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False Color Acoustic Micrographs

IP.com Disclosure Number: IPCOM000052468D
Original Publication Date: 1981-Jun-01
Included in the Prior Art Database: 2005-Feb-11
Document File: 4 page(s) / 112K

Publishing Venue

IBM

Related People

Hammer, R: AUTHOR [+2]

Abstract

This article describes a method for combining information from two or more acoustic micrographs of the same object (and the same field of view) but taken at different focal positions, into a single composite micrograph containing all of the information of the separate micrographs. Since the typical acoustic lens has high numerical aperture, the depth of focus is shallow. If a series of acoustic micrographs is taken at different depths, each micrograph will contain information primarily from that depth. By coding each of three such micrographs in the primary colors red, green and blue, a false-color composite is obtained.

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False Color Acoustic Micrographs

This article describes a method for combining information from two or more acoustic micrographs of the same object (and the same field of view) but taken at different focal positions, into a single composite micrograph containing all of the information of the separate micrographs. Since the typical acoustic lens has high numerical aperture, the depth of focus is shallow. If a series of acoustic micrographs is taken at different depths, each micrograph will contain information primarily from that depth. By coding each of three such micrographs in the primary colors red, green and blue, a false-color composite is obtained.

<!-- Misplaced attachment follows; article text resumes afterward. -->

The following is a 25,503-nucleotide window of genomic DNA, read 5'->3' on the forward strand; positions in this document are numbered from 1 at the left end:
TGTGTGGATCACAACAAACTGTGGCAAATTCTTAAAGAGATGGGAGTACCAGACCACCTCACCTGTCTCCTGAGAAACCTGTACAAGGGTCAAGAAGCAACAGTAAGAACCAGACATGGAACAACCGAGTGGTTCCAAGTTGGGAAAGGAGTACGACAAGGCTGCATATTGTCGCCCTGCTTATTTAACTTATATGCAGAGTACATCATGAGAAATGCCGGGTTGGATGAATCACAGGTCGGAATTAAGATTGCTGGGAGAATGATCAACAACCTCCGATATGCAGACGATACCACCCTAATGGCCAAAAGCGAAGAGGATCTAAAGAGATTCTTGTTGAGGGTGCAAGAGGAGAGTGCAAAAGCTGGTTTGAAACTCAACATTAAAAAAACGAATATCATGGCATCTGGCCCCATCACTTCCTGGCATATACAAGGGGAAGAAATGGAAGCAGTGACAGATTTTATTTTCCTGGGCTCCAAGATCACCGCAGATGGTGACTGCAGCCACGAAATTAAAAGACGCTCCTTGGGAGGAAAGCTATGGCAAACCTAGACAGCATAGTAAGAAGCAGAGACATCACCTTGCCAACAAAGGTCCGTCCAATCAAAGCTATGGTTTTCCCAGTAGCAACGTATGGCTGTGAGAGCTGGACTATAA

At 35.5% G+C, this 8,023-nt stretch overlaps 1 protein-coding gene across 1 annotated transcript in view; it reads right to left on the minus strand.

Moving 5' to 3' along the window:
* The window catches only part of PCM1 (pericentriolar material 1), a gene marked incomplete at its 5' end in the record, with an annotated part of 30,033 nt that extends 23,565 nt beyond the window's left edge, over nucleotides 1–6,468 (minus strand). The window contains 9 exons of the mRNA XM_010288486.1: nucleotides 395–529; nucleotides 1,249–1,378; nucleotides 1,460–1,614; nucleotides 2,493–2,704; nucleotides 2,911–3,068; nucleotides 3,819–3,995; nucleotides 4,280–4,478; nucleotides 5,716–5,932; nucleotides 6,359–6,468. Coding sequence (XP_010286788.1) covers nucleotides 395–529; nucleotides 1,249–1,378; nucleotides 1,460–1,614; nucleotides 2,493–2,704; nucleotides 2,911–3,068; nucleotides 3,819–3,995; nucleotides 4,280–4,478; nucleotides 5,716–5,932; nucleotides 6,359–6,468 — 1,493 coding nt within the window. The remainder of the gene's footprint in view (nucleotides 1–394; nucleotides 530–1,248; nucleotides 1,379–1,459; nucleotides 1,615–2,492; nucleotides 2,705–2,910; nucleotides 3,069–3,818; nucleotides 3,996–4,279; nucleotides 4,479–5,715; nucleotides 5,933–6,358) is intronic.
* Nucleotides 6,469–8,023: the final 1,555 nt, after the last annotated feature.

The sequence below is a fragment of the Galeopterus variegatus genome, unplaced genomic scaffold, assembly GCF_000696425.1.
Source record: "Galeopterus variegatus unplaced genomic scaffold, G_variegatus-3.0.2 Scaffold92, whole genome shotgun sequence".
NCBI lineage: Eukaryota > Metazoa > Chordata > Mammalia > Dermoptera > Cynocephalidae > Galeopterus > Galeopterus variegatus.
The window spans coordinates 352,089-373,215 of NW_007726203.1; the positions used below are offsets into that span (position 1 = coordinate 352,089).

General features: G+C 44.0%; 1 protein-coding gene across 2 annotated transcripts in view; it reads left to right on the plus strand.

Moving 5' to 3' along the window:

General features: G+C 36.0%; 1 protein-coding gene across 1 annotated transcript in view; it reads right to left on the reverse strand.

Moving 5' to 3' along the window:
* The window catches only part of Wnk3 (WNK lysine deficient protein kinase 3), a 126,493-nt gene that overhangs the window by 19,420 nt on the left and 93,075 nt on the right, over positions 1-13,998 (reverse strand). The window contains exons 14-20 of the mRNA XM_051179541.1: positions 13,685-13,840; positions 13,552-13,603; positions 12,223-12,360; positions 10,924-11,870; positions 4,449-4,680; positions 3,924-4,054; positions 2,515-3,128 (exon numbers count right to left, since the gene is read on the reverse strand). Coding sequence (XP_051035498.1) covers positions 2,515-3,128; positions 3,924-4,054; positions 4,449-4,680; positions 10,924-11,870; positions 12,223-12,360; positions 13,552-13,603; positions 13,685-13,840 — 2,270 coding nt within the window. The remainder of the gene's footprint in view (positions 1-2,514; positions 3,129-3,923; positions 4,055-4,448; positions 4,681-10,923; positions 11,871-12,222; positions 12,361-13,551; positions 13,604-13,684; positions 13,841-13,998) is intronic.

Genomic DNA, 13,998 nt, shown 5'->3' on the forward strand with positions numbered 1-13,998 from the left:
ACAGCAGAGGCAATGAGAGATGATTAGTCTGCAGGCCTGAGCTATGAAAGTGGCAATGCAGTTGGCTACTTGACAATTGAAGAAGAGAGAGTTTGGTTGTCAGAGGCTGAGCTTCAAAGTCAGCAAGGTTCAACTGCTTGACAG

Each acoustic micrograph image is obtained from a black-and-white television monitor. A preferred method for accomplishing the false color overlay process is to photograph the monitor with color film using a different transparent color filter for each acoustic focal position. Alternatively, the image information can be processed by a computer and presented on a color display monitor.

At first it would seem that such a procedure should not succeed because the three colors would combine to yield an approximately white overall result. Moreover, precise registration between images is required. In the present acoustic microscope, registration is achieved using a digitally-commanded servo system. This color overlay procedure succeeds because of the phase-sensitive nature of the detector.

In acoustic microscopy utilizing piezoelectric films for detection (R.A. Lemons and C.F. Quate, Appl. Phys. Lett. 25, 251 (1974)), the output signal is sensitive to both the phase and amplitude of the reflected acoustic wave. This reflected signal shows a series of peaks and valleys as the lens-to-object spacing is varied (A. Atalar, C. F. Quate and H. K. Wickramasinghe, Appl. Phys. Lett. 31, 12,(December 15, 1977)). A logarithm of the absolute value of voltage V (Z) typical signal response as a function of lens-to-distance spacing (Z) is shown in Fig. 1. In a sample comprised of a multiplicity of layers or with layered su...